post graduation


In an attempt to solve the annuala admissions chaos, University of Delhi (DU) has decided to form a separate branch to overlook the tedious admission process for a more organised admission session. 

Like the examination committee, DU has decided to organise and streamline the entire admission process. The decision has been taken in lieu of this year’s admission process which witnessed late cut-offs and multiple complaints. 

University of Delhi has an intake of lakhs of students from all over India accompanied by sky-high cut-offs. It becomes more imperative that the entire process is closely supervised.

Rasal Singh, member of the standing committee on the admissions for the session 2019-20 said, “Delhi University is India’s biggest and premier central University. Lakhs of students from all over India and abroad come here for admissions. We don’t have a dedicated and full-fledged admission branch for a consistent admission policy and its hassle-free implementation. The lack of it, hence, leads to unnecessary delays and makes it complicated too.” 

This session marked delayed admissions and incomplete procedure. There were many changes in the admission policy at the last minute that even led to the University being dragged to the court. After that, the policies framed had to be withdrawn; like Mathematics being compulsory to be counted in Best of Four to pursue B.A. (Honours) Economics from the University. 

The procedure for admission in the University includes formation of an admission committee usually consisting of members of the Dean of Students’ Welfare (DSW) office, college principals and teacher representatives from the colleges, nominated by the Vice Chancellor. Along with it, there is also an advisory committee, which overlooks the admission process.

Each year, there is a new set of officials appointed for carrying out the process of admission, which is unstable, therefore a stable body is needed. 

The University conducts admissions for the undergraduate programmes in 63 colleges, postgraduate admissions in over 50 departments, and also M. Phil and PhD admissions. That means even if the undergraduate admissions wrap up before July, the post graduate and PhD admissions go all year round. Like right now, the admissions for postgraduate and PhD courses is still going on.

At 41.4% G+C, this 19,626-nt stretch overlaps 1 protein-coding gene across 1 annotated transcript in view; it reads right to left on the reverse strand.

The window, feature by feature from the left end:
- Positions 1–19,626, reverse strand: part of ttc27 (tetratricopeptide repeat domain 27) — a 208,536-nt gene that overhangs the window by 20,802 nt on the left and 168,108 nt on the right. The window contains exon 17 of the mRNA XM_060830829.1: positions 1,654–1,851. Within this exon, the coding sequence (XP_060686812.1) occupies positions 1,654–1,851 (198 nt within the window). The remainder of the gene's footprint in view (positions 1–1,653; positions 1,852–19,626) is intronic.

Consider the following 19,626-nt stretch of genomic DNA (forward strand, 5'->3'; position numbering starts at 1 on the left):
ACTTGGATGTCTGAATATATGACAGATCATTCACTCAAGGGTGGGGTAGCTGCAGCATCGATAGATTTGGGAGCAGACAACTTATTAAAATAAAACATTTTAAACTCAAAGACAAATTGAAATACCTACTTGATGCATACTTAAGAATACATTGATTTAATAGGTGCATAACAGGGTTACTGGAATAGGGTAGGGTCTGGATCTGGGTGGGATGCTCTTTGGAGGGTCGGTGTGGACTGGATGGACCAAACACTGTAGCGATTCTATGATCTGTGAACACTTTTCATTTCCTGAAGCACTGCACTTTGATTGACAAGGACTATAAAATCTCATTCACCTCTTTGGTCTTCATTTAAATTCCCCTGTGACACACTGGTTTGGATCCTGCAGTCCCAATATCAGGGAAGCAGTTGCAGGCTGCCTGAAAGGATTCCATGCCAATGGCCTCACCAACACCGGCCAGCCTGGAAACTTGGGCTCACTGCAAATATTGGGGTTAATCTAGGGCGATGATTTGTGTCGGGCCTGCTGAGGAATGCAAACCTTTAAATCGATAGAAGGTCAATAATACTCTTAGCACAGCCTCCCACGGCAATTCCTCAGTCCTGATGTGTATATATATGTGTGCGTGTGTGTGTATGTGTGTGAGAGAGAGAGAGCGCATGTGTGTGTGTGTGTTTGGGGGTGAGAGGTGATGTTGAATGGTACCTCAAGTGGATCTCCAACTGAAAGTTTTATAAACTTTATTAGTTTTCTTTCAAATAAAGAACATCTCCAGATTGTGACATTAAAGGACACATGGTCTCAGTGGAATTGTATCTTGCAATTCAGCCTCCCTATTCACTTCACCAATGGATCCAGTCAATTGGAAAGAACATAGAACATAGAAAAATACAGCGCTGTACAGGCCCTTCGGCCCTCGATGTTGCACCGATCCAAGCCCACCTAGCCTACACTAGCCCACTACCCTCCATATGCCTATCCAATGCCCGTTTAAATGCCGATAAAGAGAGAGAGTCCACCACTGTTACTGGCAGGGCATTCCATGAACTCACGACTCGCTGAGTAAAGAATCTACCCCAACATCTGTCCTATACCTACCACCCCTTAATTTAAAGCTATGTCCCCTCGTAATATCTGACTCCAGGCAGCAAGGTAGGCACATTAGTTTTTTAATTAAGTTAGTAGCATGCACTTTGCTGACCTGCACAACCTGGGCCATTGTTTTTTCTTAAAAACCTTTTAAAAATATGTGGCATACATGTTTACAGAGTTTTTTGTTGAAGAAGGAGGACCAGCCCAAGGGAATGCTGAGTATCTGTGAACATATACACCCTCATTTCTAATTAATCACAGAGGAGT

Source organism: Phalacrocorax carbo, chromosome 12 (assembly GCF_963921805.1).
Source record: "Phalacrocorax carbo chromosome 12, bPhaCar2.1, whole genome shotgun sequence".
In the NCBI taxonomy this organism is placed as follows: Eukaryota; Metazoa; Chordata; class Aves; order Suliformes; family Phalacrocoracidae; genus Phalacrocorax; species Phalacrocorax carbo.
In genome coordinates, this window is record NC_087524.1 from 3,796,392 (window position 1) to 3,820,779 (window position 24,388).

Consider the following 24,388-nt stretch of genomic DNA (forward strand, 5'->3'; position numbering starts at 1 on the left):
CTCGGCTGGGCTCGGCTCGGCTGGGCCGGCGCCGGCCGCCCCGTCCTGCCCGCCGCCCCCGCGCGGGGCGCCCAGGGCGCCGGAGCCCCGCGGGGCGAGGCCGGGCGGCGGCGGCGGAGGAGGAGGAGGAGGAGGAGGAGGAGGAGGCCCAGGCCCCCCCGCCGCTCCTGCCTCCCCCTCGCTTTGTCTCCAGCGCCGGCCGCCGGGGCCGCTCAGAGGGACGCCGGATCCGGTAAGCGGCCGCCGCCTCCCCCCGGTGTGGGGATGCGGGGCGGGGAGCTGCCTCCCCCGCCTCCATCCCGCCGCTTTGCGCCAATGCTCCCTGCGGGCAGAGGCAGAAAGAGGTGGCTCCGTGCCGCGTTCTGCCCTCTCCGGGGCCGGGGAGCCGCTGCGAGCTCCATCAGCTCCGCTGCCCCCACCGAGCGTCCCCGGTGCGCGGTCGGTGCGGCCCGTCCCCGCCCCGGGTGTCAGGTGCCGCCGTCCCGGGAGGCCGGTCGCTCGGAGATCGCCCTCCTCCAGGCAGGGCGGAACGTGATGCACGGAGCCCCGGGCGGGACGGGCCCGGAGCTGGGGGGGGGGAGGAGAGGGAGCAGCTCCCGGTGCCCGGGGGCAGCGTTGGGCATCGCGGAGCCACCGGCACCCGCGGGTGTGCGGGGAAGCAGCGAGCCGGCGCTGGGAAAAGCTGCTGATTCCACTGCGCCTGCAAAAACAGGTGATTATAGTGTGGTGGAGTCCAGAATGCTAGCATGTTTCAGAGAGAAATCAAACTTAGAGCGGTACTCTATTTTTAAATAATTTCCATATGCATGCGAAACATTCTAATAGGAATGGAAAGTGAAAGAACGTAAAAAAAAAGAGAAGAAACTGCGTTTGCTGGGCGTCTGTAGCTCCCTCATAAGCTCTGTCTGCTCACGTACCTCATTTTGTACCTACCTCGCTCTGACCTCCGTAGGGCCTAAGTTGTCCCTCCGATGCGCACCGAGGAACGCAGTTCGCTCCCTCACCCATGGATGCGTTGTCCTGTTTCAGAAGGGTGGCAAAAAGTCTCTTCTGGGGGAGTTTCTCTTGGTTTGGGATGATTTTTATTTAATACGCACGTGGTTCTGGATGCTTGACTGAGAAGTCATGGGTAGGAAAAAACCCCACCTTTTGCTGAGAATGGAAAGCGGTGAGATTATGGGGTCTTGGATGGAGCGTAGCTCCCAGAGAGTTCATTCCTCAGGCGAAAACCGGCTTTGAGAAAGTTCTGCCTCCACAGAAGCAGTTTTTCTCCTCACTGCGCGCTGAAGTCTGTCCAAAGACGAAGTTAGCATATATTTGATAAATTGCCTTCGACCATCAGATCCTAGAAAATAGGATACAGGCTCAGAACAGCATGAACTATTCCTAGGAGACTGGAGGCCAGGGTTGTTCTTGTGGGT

Rasal Singh also added, “The M. Phil/ PhD admissions are still ongoing, so in the University, the admission is almost a year-long process. Hence, having a branch to exclusively deal with it is very much required.”

The admission process is likely to be headed by the Dean and other officials. However, the date for functionality and formation of the admission body hasn’t been announced.

Feature Image Credits:  Hindustan Times

Chhavi Bahmba

[email protected]

With the admissions to MPhil and PhD courses in Delhi University having begun, here’s an easy guide to help you navigate through the procedure.


The Delhi University has begun the admission procedure for students seeking admission in its MPhil and PhD courses. In a nutshell, the admission procedure for MPhil/PhD programmes is a three-step process comprising online registration followed by an entrance exam and then an interview.

Online Registration

All aspirants seeking admission to the MPhil/PhD programme are to register through the online admission portal of the University, which will remain open till 17 June 2019. This is a common web portal for centralized registration of applicants.

By clicking on the ‘New User Registration’ button, the applicants can open the ‘Login Details’ wherein they need to furnish their personal details. Following this, applicants need to confirm their registration by clicking on the link sent to their registered email ID. The applicants need to re-login to the portal and submit the following documents:

  • Passport size photograph
  • Scanned signature